If The Bank Is Calling To Lend You Money – HANG UP!

phone ringing

The ease in which Canadians can get their hands on borrowed funds is astonishing.

Once we have the money in our wallets the temptation to buy and spend is all around us, especially during the holidays.  Look better, feel better and be better  – by spending more money. That’s the message we’re continually bombarded with.

My Interesting Phone Call

When I sat down to write this piece, I wanted to talk about the newest Statistics Canada report on Canadian debt levels, which are extraordinarily high.

As I started writing my phone rang and the conversation that ensued blew my mind. I was experiencing first hand how easy it is to get into debt.

The lady on the line introduces herself as Tracey, a Financial Advisor from CIBC.

Go on…

She is offering me a no questions asked $18,000 line of credit. The first words I heard were “we are offering you this money with no credit or employment check. You can have this money right away.”

What I’m hearing is Tracey (and by extension CIBC) aren’t concerned about my financial situation, they merely want to lend me the money, at the premium rate of prime plus 3 per cent.

I kindly turned her down, after all she is just doing her job and now I have to do mine.

The Buck Stops at You!

When it comes to debt management we’re on our own. If banks could have it their way we would live our lives in debt – FOREVER.

How many homes did Tracey call after me? And how many people took her up on her offer unknowingly dragging themselves into debt they didn’t  ask for.

No matter how healthy you are financially, borrowing  $18,000 that you don’t need can destroy your economic situation in months. There are always ways your debt can get out of control by making a few bad decision.

A luxury vacation you don’t need, a new car you weren’t planning for or expensive presents to friends and family that you paid for from you newly borrowed funds.

Debt Levels Hit a Record High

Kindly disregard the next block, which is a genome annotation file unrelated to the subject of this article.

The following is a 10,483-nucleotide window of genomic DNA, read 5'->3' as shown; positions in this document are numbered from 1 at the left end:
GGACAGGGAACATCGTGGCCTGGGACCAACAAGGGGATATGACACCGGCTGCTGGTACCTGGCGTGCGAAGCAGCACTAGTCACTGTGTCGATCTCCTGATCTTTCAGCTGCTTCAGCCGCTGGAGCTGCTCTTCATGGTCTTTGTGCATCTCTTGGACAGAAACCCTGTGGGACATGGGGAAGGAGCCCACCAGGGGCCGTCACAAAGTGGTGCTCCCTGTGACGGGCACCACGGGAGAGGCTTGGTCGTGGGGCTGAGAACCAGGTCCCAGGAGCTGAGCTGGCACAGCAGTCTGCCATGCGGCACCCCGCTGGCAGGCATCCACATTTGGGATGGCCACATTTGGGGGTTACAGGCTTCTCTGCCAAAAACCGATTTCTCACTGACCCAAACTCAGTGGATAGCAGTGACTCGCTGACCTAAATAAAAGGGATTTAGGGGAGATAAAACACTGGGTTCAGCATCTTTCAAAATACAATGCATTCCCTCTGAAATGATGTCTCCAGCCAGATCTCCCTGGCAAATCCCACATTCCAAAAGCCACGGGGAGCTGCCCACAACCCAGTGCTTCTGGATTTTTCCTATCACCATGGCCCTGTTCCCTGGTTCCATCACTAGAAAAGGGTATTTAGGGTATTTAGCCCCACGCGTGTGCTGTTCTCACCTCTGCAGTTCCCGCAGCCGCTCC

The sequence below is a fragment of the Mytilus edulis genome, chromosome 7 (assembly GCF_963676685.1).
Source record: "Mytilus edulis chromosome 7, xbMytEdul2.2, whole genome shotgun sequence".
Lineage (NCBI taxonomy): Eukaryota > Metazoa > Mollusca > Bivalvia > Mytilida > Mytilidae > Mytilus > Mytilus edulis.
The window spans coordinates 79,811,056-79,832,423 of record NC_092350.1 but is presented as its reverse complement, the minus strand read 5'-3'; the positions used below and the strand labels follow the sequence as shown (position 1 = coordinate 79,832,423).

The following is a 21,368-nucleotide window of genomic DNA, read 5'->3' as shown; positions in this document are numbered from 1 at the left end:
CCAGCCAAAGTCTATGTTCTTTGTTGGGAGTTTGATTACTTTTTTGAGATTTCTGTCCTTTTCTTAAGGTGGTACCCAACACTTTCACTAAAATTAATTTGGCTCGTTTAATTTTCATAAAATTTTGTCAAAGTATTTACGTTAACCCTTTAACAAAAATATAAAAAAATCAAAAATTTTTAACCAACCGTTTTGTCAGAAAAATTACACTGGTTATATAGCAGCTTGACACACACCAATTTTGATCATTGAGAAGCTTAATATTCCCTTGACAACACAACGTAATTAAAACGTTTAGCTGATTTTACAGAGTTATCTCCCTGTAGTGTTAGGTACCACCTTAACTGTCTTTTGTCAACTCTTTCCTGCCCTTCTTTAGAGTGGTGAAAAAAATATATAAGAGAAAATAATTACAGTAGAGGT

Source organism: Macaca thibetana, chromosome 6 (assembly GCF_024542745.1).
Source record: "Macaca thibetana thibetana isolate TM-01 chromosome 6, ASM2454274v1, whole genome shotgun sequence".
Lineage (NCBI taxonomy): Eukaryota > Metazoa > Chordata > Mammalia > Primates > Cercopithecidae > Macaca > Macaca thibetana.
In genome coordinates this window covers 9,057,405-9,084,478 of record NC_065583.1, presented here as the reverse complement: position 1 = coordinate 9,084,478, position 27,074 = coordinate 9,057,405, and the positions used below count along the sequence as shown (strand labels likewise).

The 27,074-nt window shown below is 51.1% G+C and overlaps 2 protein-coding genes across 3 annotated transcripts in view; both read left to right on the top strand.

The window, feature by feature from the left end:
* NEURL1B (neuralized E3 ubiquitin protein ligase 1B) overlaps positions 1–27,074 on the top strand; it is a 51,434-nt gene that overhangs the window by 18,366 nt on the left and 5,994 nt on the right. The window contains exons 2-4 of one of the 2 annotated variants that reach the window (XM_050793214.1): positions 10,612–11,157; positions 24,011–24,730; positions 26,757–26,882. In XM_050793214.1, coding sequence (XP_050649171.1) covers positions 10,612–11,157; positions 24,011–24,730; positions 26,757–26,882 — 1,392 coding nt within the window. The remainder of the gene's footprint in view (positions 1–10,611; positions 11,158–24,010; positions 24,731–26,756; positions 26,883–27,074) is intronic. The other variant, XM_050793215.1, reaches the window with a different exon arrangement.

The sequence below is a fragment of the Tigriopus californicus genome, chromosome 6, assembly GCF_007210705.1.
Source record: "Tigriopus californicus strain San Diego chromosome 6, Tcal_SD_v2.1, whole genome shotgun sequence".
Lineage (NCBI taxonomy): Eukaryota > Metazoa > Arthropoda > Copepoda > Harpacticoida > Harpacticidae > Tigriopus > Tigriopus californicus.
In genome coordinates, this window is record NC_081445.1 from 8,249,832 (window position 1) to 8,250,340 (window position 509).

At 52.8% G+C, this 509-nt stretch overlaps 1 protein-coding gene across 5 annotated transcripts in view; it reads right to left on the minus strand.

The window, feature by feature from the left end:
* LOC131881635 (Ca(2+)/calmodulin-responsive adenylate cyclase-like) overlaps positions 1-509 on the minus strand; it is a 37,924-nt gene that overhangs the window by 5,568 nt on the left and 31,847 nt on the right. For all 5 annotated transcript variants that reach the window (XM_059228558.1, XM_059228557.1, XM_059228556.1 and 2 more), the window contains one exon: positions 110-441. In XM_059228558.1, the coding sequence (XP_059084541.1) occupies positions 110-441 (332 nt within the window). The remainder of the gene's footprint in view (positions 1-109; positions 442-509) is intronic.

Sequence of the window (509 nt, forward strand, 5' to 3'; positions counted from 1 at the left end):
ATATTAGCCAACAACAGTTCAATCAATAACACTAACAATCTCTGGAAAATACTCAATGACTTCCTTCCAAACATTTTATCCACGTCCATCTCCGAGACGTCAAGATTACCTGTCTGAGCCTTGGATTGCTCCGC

We’re in more debt and are worth less then 3 months ago.  Statistics Canada reports the average household debt in Canada hit a new record high of almost 153 per cent to disposable income in the third quarter. That’s a leap from 150.7 per cent in the previous quarter.

Household net worth has declined by 2.1 per cent to $180,100 from $184,700. It’s the steepest drop in almost three years as the value of pensions and stock investments declined.

As Canadians are getting poorer they are taking on more debt to bridge the gap between their incoming money and rising expenses. Governor Mark Carney is again asking Canadians to slow down on the borrowing and realize interest rates are not going to stay this low forever. In fact as soon as Carney can raise them he will, it would be the responsible thing to do.

The problem is money has been too cheap for too long and banks and other financial institutions are happy to keep doling out the cash to any addicted consumer who will take it.

It’s sad to know that despite our country’s top banker pleading to the country to stop that nobody, including the banks are listening to him.

Let’s Get Some Perspective

Here are some numbers that put things in perspective.

If I took Tracey up on her offer of the $18,000 line of credit and spent the money in two months, I would be spending $199 per month to service my debt if I planned to pay if off in 10 years.   It would cost me  $6000 in interest.

If rates climb to more normal levels and prime reaches 6 per cent, my monthly payment would jump to $226 and it would cost me more than $9000 in interest to pay off the loan in a decade.

Canadians debt levels are higher than the Americans and for some reason we have not learned in the last three years how debt can destroy us quickly.

No one cares about your money as much as you. Live within in your means, pay off your debt more aggressively and don’t take on more. Don’t get addicted to the cheap money because it’s a hard drug to wean off. If the phone rings and it’s the bank, don’t accept borrowed money that you didn’t ask for, it clearly means you don’t need it.

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